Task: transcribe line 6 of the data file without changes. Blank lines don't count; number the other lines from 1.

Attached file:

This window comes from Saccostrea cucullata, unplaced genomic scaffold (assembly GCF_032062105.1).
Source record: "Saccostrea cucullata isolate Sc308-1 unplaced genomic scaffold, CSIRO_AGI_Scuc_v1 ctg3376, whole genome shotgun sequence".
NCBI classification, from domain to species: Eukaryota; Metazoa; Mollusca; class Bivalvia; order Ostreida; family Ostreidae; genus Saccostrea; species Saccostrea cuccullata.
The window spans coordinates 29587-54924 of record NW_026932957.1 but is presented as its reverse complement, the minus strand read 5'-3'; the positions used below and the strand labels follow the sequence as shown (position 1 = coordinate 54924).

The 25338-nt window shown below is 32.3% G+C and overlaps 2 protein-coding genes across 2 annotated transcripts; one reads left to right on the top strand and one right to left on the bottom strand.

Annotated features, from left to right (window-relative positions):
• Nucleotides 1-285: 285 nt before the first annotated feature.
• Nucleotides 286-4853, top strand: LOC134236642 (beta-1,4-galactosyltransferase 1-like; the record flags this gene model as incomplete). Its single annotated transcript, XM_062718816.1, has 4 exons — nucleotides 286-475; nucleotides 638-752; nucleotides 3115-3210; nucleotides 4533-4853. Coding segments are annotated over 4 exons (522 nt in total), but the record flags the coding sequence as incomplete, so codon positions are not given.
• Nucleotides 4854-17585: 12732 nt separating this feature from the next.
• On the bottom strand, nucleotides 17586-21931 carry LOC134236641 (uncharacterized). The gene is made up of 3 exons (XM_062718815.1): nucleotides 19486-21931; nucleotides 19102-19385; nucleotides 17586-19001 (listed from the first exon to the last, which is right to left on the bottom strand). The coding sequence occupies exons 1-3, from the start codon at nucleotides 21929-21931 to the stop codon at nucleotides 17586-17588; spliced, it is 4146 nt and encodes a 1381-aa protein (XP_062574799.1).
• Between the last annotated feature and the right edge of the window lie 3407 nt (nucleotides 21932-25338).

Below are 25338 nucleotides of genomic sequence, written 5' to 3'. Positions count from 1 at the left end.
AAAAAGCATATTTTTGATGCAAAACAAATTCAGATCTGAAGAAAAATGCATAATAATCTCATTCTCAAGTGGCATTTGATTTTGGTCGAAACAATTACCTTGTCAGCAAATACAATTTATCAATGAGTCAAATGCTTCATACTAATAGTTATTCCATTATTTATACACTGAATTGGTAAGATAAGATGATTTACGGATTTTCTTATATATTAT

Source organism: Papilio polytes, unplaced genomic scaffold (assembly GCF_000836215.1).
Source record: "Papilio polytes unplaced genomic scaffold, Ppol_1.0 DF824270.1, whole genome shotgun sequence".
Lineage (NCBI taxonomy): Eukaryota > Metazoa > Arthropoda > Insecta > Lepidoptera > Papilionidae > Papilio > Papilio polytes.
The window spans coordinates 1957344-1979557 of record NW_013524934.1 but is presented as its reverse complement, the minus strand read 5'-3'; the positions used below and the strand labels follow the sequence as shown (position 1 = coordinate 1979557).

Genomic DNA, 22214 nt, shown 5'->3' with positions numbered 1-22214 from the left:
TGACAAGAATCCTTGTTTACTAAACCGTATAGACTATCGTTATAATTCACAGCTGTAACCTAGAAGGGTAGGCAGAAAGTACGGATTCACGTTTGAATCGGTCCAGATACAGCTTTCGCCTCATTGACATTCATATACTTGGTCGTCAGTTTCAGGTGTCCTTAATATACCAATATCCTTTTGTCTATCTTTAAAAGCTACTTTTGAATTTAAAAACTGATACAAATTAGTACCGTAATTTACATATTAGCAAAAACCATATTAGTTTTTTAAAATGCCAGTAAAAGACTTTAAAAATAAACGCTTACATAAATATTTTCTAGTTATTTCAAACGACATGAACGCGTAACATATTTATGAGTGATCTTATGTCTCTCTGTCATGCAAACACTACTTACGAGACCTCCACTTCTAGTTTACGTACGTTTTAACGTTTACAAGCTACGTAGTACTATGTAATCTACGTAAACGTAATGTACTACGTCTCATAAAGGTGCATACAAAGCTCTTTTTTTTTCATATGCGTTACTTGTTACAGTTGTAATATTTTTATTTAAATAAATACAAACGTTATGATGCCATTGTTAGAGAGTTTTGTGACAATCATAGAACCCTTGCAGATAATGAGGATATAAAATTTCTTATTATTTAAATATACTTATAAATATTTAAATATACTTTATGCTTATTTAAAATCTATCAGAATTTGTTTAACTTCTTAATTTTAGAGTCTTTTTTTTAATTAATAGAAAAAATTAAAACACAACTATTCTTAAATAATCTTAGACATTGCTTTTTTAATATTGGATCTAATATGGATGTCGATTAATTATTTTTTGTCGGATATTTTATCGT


Annotated features, from left to right (window-relative positions):